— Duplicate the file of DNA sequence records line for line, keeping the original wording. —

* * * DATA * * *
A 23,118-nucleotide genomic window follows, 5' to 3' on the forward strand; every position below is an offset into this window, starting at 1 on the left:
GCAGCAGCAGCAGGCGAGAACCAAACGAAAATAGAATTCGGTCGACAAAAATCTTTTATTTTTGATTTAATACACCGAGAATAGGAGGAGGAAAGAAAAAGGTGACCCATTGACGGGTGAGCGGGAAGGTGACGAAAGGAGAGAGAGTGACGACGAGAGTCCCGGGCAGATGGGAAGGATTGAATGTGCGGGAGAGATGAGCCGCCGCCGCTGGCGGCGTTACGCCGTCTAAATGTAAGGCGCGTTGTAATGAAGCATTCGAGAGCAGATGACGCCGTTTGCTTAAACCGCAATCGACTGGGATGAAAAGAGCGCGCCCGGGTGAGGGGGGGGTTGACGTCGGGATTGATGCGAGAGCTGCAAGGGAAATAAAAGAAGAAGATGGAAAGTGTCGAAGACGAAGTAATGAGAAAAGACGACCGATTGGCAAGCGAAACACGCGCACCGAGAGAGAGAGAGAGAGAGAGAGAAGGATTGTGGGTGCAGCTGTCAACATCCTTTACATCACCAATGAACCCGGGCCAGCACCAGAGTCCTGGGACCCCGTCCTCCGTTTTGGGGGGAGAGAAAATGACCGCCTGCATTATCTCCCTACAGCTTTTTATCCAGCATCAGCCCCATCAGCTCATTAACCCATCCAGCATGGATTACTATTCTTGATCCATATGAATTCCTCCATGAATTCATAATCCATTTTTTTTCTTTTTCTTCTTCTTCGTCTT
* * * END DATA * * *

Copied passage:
A 23,118-nucleotide genomic window follows, 5' to 3' on the forward strand; every position below is an offset into this window, starting at 1 on the left:
GCAGCAGCAGCAGGCGAGAACCAAACGAAAATAGAATTCGGTCGACAAAAATCTTTTATTTTTGATTTAATACACCGAGAATAGGAGGAGGAAAGAAAAAGGTGACCCATTGACGGGTGAGCGGGAAGGTGACGAAAGGAGAGAGAGTGACGACGAGAGTCCCGGGCAGATGGGAAGGATTGAATGTGCGGGAGAGATGAGCCGCCGCCGCTGGCGGCGTTACGCCGTCTAAATGTAAGGCGCGTTGTAATGAAGCATTCGAGAGCAGATGACGCCGTTTGCTTAAACCGCAATCGACTGGGATGAAAAGAGCGCGCCCGGGTGAGGGGGGGGTTGACGTCGGGATTGATGCGAGAGCTGCAAGGGAAATAAAAGAAGAAGATGGAAAGTGTCGAAGACGAAGTAATGAGAAAAGACGACCGATTGGCAAGCGAAACACGCGCACCGAGAGAGAGAGAGAGAGAGAGAGAAGGATTGTGGGTGCAGCTGTCAACATCCTTTACATCACCAATGAACCCGGGCCAGCACCAGAGTCCTGGGACCCCGTCCTCCGTTTTGGGGGGAGAGAAAATGACCGCCTGCATTATCTCCCTACAGCTTTTTATCCAGCATCAGCCCCATCAGCTCATTAACCCATCCAGCATGGATTACTATTCTTGATCCATATGAATTCCTCCATGAATTCATAATCCATTTTTTTTCTTTTTCTTCTTCTTCGTCTT